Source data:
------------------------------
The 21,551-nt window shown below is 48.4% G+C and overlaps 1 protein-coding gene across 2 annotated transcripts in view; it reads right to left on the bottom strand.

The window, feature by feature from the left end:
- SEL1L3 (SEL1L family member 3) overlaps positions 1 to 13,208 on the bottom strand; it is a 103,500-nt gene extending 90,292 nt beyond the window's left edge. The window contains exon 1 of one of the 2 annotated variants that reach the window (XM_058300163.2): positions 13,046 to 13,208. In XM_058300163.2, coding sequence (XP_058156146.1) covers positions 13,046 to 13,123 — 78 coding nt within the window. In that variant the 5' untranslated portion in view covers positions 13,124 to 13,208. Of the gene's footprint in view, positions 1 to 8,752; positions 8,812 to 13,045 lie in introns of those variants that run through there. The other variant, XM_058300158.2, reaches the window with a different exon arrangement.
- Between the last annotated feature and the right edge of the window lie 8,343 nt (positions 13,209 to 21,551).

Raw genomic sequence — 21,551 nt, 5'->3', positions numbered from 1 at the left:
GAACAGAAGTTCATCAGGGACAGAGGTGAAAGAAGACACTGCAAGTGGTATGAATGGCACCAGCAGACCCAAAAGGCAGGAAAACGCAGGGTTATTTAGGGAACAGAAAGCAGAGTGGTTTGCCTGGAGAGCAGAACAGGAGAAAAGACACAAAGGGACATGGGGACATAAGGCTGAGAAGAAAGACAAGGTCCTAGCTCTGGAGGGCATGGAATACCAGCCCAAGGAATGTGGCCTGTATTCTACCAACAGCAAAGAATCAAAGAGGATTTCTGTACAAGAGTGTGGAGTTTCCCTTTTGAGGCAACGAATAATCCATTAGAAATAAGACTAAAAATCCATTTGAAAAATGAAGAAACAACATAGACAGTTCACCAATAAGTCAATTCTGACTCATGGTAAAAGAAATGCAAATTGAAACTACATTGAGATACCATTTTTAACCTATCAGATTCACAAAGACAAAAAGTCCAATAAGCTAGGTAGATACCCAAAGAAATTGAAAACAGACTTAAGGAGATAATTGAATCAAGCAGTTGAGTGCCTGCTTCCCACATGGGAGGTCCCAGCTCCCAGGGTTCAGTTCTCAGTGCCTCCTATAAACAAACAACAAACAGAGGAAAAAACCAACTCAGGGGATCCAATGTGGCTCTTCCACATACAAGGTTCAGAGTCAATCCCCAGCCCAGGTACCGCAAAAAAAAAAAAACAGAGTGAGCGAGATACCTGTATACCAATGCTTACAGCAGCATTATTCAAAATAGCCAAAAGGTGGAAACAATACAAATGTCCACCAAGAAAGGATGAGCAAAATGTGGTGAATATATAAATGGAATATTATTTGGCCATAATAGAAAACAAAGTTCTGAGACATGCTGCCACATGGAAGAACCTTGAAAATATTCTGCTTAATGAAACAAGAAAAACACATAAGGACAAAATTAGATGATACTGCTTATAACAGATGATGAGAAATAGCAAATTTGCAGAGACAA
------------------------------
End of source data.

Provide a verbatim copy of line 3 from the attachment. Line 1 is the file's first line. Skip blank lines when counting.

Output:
- SEL1L3 (SEL1L family member 3) overlaps positions 1 to 13,208 on the bottom strand; it is a 103,500-nt gene extending 90,292 nt beyond the window's left edge. The window contains exon 1 of one of the 2 annotated variants that reach the window (XM_058300163.2): positions 13,046 to 13,208. In XM_058300163.2, coding sequence (XP_058156146.1) covers positions 13,046 to 13,123 — 78 coding nt within the window. In that variant the 5' untranslated portion in view covers positions 13,124 to 13,208. Of the gene's footprint in view, positions 1 to 8,752; positions 8,812 to 13,045 lie in introns of those variants that run through there. The other variant, XM_058300158.2, reaches the window with a different exon arrangement.